January 7, 2022
Let me start by saying I served several hundred clients (if not thousands) over a span of 4 decades in the financial services industry as a financial planner, money manager and financial advisor. I advised clients then, and now advise friends and family, to listen to the news … but don’t put a lot of faith in the news.
I’ve found that if you want to lose money in the markets … listen to the news and follow the crowd – it will surely lose you a lot of money. In the words of Denzel Washington, “If you don’t read the newspaper, you’re uninformed, if you do read it, you’re misinformed.”
A truer quote in today’s time has never been said any clearer.
Rising interest rates could cripple the markets …
That is a quote I’ve heard several times in the past year or two and I have often told people that I am not concerned with rising interest rates, or normal inflation rates, when it comes to the stock market – of which I am heavily invested into. What I have found hurts the market more than actually the raising of interest rates is the consistent talk and warnings about how it will destroy the market returns, by the young people in the markets and the media that have yet to live through such times.
These kids today on various news stations think they are reporting “factual information” when trying to conceive what will happen in the future. I’m not a kid looking into the future and making predictions of what could happen. I’m 70 years of age and have lived through a lot of market ups and downs. When I advise, my advice is based primarily on what I’ve seen happen in the past … not what I perceive will happen in the future.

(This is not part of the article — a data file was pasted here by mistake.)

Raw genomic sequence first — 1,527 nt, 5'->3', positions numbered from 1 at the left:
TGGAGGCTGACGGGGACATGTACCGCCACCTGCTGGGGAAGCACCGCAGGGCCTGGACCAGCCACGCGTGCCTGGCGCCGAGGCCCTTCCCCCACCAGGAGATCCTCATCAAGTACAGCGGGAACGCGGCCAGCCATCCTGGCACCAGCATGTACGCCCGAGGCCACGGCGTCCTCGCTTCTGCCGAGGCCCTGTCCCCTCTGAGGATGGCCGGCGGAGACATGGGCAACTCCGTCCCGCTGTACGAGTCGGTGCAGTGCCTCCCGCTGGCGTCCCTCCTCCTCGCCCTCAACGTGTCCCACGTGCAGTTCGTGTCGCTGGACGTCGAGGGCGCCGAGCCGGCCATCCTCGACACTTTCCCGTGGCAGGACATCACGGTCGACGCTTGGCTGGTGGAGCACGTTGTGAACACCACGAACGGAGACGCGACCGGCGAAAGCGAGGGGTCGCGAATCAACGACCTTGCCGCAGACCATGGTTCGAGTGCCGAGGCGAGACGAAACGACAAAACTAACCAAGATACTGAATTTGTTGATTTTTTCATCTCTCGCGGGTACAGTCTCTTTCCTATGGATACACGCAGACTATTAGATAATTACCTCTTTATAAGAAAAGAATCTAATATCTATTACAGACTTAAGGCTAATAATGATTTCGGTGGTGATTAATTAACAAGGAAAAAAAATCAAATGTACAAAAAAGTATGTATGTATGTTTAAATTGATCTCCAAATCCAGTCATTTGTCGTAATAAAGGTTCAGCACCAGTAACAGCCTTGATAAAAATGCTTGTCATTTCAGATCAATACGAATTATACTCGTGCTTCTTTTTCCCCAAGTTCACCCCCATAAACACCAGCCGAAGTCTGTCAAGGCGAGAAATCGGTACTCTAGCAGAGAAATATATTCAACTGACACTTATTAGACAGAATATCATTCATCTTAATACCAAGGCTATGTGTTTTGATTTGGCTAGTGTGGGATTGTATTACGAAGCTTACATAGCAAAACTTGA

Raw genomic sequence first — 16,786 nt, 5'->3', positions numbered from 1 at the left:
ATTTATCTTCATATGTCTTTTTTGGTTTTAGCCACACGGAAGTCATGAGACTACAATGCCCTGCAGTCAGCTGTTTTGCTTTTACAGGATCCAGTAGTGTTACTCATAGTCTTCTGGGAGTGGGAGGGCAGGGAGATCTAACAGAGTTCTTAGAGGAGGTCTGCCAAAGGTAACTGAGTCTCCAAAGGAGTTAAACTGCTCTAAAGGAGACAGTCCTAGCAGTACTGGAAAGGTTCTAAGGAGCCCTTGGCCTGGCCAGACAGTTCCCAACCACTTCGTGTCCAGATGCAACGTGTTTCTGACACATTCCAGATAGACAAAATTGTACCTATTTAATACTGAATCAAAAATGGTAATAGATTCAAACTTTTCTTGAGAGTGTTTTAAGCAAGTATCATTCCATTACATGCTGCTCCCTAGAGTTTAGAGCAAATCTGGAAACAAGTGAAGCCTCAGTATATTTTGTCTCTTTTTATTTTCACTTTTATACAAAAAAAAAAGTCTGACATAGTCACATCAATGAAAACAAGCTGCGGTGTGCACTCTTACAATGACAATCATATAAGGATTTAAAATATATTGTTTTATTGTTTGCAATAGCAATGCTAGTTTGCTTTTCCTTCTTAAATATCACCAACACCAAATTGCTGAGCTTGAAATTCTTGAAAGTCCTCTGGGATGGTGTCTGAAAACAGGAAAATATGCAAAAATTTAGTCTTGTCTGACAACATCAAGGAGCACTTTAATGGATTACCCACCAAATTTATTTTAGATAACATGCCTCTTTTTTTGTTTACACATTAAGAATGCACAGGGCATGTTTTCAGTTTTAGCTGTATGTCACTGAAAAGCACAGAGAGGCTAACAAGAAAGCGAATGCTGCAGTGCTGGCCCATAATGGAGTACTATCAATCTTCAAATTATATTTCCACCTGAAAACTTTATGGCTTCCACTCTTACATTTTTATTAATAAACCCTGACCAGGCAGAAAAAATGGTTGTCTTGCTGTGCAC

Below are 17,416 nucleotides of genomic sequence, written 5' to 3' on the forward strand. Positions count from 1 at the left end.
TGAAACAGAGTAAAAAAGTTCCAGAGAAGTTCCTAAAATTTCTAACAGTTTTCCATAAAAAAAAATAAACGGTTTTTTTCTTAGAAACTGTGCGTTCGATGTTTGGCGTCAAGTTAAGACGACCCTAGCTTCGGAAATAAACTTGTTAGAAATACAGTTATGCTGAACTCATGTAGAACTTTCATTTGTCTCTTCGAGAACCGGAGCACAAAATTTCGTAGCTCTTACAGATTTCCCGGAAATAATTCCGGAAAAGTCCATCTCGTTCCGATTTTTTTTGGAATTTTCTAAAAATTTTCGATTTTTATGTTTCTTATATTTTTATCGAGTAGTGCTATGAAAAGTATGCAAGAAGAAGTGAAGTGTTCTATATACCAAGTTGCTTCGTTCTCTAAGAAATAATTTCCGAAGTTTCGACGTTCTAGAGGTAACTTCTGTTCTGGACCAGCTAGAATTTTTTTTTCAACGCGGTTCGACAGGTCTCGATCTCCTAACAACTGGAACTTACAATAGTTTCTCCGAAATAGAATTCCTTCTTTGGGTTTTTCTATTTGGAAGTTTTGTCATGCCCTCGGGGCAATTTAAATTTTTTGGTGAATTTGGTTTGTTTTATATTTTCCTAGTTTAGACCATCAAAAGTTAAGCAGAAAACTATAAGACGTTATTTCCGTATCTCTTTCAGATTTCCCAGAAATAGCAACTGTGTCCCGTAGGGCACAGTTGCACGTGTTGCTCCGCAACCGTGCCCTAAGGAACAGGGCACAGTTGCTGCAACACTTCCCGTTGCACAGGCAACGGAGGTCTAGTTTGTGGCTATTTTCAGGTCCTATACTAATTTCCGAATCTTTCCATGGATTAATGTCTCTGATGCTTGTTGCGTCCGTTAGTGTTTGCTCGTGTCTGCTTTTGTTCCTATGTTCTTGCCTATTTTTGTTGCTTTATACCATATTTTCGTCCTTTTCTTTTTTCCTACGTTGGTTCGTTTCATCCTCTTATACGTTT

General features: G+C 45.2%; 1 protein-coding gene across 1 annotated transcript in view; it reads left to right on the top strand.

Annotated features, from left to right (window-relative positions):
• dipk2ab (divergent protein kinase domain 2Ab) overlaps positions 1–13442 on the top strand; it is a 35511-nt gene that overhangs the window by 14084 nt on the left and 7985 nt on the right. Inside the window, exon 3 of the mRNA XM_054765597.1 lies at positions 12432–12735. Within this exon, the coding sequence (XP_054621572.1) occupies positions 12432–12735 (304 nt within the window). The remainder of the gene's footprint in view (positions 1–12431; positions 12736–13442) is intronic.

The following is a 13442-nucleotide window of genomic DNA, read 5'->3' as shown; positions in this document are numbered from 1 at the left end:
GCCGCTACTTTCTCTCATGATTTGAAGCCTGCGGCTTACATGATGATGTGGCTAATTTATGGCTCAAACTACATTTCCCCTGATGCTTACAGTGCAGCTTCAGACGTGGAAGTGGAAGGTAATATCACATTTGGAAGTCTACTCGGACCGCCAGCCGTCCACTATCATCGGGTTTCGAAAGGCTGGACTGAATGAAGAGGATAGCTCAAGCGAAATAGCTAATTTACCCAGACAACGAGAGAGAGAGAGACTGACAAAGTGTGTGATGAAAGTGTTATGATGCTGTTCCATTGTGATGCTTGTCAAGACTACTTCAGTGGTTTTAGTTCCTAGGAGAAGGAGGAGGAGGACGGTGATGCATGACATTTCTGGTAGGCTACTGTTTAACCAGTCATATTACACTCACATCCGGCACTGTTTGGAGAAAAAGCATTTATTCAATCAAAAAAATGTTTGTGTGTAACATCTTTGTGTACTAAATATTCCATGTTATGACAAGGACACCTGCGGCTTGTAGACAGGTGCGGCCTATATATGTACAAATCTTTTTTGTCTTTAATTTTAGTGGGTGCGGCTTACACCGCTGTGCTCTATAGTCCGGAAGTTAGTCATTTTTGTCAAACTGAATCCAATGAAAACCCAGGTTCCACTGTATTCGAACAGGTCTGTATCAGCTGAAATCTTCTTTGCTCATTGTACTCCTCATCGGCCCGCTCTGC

The Securities and Exchange Commission (SEC) and the Financial Industry Regulatory Authority (FINRA) always warned us financial advisors and financial planners to let our clients know that they “should not consider past performance as being indicative of future performance” – and that is true. But at the same time, we should look at historical performance and learn from it … so let’s do that in this article.
Getting Real …
Let’s take a look at the Fed Funds Rate – the rate the Fed charges banks to borrow money – which is the basis of all interest rate hikes or declines. This chart from Stockcharts.com goes all the way back to January 01, 1990 (32 years) and shows the annual rates in a long-term decline.
I have encircled the year 2005-2006 and will get back to that in a moment.
Look at the current rate … .08% as compared to where it started in 1990 at about 8.25%. Now let’s take a look at what the S&P 500 has done during this time of falling interest rates. I use the S&P 500 since that is what most media hosts like to talk about. The S&P 500 index is nothing more than a market-capitalization-weighted index of 500 leading publicly traded companies in the U.S. It is not an exact list of the top 500 U.S. companies by market cap because there are other criteria that the index includes. Still, the S&P 500 index is regarded as one of the best gauges of prominent American equities’ performance, and by extension, that of the stock market overall.
Here is its performance over the past 32 years for comparison purposes to interest rates in a decline:
Notice how while interest rates long-term fell 90%, or more, the end result of the Stock Market as measured by the S&P 500 increased from about 400 to 4,676 as of this writing … and increase of 1,069% over the same 32-year period.